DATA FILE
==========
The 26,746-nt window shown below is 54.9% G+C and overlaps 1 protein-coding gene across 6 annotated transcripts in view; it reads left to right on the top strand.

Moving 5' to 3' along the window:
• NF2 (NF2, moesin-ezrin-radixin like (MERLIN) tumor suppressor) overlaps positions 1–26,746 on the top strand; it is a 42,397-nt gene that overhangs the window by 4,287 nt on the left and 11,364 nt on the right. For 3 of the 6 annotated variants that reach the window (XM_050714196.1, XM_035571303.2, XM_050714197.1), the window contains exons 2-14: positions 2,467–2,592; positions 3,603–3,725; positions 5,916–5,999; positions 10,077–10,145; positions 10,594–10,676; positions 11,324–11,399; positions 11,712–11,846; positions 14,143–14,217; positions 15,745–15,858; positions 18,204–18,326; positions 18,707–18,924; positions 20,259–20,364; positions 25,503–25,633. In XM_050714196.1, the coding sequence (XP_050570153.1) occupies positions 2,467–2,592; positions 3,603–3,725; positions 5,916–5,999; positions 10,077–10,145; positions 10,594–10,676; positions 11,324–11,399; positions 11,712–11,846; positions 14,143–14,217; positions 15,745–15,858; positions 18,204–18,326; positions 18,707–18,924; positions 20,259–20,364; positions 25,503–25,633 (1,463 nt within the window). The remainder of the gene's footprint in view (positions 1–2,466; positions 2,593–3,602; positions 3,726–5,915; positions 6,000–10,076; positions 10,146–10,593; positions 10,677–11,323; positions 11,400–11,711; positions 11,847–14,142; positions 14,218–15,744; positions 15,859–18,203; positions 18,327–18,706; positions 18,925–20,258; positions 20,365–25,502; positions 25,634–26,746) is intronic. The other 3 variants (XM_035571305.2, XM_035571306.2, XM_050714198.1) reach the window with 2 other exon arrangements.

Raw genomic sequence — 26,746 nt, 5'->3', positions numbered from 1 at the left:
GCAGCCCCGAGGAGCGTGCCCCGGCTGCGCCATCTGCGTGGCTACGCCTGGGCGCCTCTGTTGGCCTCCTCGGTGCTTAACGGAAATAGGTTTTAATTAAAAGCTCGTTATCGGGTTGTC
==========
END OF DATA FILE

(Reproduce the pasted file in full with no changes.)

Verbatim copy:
The 26,746-nt window shown below is 54.9% G+C and overlaps 1 protein-coding gene across 6 annotated transcripts in view; it reads left to right on the top strand.

Moving 5' to 3' along the window:
• NF2 (NF2, moesin-ezrin-radixin like (MERLIN) tumor suppressor) overlaps positions 1–26,746 on the top strand; it is a 42,397-nt gene that overhangs the window by 4,287 nt on the left and 11,364 nt on the right. For 3 of the 6 annotated variants that reach the window (XM_050714196.1, XM_035571303.2, XM_050714197.1), the window contains exons 2-14: positions 2,467–2,592; positions 3,603–3,725; positions 5,916–5,999; positions 10,077–10,145; positions 10,594–10,676; positions 11,324–11,399; positions 11,712–11,846; positions 14,143–14,217; positions 15,745–15,858; positions 18,204–18,326; positions 18,707–18,924; positions 20,259–20,364; positions 25,503–25,633. In XM_050714196.1, the coding sequence (XP_050570153.1) occupies positions 2,467–2,592; positions 3,603–3,725; positions 5,916–5,999; positions 10,077–10,145; positions 10,594–10,676; positions 11,324–11,399; positions 11,712–11,846; positions 14,143–14,217; positions 15,745–15,858; positions 18,204–18,326; positions 18,707–18,924; positions 20,259–20,364; positions 25,503–25,633 (1,463 nt within the window). The remainder of the gene's footprint in view (positions 1–2,466; positions 2,593–3,602; positions 3,726–5,915; positions 6,000–10,076; positions 10,146–10,593; positions 10,677–11,323; positions 11,400–11,711; positions 11,847–14,142; positions 14,218–15,744; positions 15,859–18,203; positions 18,327–18,706; positions 18,925–20,258; positions 20,365–25,502; positions 25,634–26,746) is intronic. The other 3 variants (XM_035571305.2, XM_035571306.2, XM_050714198.1) reach the window with 2 other exon arrangements.

Raw genomic sequence — 26,746 nt, 5'->3', positions numbered from 1 at the left:
GCAGCCCCGAGGAGCGTGCCCCGGCTGCGCCATCTGCGTGGCTACGCCTGGGCGCCTCTGTTGGCCTCCTCGGTGCTTAACGGAAATAGGTTTTAATTAAAAGCTCGTTATCGGGTTGTC